Other things to keep in mind while following this project are that since the 2003 Foster plan was completed Portland City Council has adopted a Streetcar System Plan and a new Bike Plan. Foster is flagged as a future streetcar corridor and the 2030 Bike Plan says it should be a “City Bikeway” with “separated in roadway” bike facilities.

Tonight’s stakeholder committee meeting is at 6:00 p.m. at SE Works (7916 Southeast Foster Rd., #104). Review the cross-sections at FosterUnited.org and learn more at PBOT’s official project website.

Stay tuned for more coverage of this project.

NOTE: We love your comments and work hard to ensure they are productive, considerate, and welcoming of all perspectives. Disagreements are encouraged, but only if done with tact and respect. If you see a mean or inappropriate comment, please contact us and we'll take a look at it right away. Also, if you comment frequently, please consider holding your thoughts so that others can step forward. Thank you — Jonathan

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9watts
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9watts

I look forward to improvements. I bike on Foster with some regularity but I’ve rarely if ever seen anyone else on a bike out there. If the speed limit could be lowered/road rage proclivities kept in check that would help. Also the transition from Foster onto Ellis (a bike boulevard) is awkward heading East. Mostly it is ugly. Those drawings with all that vegetation look downright attractive.

Eric
Guest
Eric

I’m there! but only in the early morning (before 7am) when you can use the parking lane as a bike lane. I avoid it on the way home in the afternoon. And as someone who lives close by, I imagine it would take longer on the days I drive on Foster, but it would be worth it to have a street I actually wanted to walk along and spend time on.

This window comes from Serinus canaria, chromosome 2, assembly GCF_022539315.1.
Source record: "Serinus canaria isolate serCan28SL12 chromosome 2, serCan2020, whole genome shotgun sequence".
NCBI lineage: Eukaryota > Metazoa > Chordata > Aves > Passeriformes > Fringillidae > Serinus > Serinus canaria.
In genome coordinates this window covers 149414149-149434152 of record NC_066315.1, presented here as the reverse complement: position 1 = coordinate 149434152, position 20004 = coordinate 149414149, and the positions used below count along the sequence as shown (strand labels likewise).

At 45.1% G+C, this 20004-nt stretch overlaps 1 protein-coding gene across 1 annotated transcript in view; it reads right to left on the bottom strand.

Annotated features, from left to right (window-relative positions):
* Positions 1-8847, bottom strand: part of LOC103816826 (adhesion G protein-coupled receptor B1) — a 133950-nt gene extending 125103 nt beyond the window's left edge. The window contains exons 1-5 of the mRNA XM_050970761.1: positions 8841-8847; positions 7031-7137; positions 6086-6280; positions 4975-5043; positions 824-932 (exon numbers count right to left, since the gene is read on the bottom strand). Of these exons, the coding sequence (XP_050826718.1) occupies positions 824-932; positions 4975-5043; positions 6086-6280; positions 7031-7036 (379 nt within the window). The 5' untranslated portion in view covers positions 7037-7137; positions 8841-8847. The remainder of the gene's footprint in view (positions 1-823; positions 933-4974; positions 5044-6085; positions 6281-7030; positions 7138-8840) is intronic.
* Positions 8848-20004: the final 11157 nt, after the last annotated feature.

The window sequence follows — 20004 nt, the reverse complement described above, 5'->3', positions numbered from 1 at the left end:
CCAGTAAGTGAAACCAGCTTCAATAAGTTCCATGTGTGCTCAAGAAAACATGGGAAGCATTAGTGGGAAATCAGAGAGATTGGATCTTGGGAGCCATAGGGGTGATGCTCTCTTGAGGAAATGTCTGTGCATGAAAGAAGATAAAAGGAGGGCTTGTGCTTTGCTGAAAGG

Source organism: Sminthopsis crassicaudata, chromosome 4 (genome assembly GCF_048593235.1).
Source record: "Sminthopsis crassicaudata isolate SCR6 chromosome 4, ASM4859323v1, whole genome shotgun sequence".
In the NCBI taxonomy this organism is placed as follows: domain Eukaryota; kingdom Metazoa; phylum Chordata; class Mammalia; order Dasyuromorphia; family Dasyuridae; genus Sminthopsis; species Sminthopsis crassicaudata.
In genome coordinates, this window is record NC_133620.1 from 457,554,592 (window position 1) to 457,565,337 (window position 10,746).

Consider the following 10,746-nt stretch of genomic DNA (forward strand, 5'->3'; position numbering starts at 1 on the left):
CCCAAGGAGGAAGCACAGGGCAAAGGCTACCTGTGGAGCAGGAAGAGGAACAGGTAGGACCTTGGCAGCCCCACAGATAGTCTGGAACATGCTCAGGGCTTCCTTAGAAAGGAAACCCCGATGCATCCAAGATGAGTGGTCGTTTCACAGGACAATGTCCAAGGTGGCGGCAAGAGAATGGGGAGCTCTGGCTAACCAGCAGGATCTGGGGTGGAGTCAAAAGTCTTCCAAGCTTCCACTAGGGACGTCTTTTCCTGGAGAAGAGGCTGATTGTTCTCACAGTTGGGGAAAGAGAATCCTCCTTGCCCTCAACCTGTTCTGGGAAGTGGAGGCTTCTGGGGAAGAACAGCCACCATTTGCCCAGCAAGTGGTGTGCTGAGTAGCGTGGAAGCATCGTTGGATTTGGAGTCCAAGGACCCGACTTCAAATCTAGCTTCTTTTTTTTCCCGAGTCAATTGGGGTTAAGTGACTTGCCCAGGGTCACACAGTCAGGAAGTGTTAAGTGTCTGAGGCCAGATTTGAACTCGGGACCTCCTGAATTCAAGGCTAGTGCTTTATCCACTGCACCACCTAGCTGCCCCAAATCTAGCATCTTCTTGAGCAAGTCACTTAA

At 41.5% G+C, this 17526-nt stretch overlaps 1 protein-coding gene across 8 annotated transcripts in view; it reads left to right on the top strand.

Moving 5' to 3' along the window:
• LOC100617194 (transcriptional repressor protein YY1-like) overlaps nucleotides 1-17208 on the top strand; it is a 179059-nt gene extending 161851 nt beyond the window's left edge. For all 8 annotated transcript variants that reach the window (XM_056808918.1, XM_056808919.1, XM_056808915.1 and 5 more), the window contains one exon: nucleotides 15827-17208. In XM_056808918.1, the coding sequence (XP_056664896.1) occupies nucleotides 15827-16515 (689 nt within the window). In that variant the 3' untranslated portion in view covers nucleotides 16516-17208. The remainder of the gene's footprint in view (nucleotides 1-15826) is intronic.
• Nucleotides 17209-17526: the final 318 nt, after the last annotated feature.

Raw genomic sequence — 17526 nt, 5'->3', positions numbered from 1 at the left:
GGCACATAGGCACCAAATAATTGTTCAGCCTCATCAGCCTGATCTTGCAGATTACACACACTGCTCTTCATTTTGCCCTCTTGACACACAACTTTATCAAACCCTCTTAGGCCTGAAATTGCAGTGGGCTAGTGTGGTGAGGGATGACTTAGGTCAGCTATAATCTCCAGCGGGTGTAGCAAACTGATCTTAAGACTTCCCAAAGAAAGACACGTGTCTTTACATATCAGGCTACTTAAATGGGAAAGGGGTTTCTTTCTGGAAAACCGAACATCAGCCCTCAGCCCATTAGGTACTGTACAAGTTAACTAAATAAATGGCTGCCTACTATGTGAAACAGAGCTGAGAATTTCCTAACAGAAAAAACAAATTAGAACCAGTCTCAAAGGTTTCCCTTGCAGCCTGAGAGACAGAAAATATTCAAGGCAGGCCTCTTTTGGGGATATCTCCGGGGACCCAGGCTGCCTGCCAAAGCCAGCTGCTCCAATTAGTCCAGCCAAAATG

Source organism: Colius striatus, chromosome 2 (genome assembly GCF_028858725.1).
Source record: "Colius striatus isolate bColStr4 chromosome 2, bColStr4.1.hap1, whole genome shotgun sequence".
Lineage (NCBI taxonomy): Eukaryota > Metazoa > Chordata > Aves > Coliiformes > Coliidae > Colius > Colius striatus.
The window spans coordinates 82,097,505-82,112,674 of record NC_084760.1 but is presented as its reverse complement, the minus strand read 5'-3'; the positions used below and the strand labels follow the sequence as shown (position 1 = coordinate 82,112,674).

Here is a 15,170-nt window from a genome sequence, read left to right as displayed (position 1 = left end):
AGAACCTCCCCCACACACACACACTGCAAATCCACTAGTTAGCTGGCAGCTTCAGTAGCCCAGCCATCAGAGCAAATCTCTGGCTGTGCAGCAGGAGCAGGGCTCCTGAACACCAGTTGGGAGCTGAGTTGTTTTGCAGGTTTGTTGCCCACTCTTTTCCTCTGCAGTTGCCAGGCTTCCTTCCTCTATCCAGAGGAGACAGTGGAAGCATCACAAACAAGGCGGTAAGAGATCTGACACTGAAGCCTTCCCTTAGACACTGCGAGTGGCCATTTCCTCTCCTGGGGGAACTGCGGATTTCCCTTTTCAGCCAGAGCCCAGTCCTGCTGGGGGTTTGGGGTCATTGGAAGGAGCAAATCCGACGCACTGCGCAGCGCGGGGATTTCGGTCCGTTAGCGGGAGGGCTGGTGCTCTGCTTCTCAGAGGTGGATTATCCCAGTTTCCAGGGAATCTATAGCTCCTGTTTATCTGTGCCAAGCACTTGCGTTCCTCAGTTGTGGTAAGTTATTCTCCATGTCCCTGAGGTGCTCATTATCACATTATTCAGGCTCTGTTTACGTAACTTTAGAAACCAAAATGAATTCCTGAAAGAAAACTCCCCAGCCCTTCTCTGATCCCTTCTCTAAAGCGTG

Jim Lee
Guest
Jim Lee

With 90 feet of right-of-way the possibilities are tantalizing. Present sidewalks alone are 12 feet plus.

The greatest dangers on Foster Road are the many diagonal plus lateral intersections. Commonly is is necessary to watch six ways to ensure not being picked off by a speedy vehicle making an obtuse turn. Fixing this will not be simple.

Please, please, do not even consider streetcars, which by themselves annihilate all possibility of cycling!

Alan 1.0
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Alan 1.0

please, do not even consider streetcars

That’s because of the rails embedded in the street, not the trolley cars or the wires, right?

Psyfalcon
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Psyfalcon

I like the road diet. Fewer lanes.

Speeds on Foster need to be slower to allow for easier crossings, not just down street travel. Its just as bad as Powell for crossing without a traffic light.

davemess
Guest
davemess

I don’t know how accurate that second picture is, as a good bit of Foster has a full width turn lane running down the middle. I often look enviously at that lane as I’m riding down Foster (which I only do at off peak hours), wondering if tonight is the night I’m going to get hit.

So excited for this project!

The area down around 65th is starting to really pick up with a lot of new businesses going in recently.

Spiffy
Guest

that good bit of Foster with the full width turn lane is only between 69th and 70th… most of the road is a double-double-yellow line with a turn lane only at key intersections…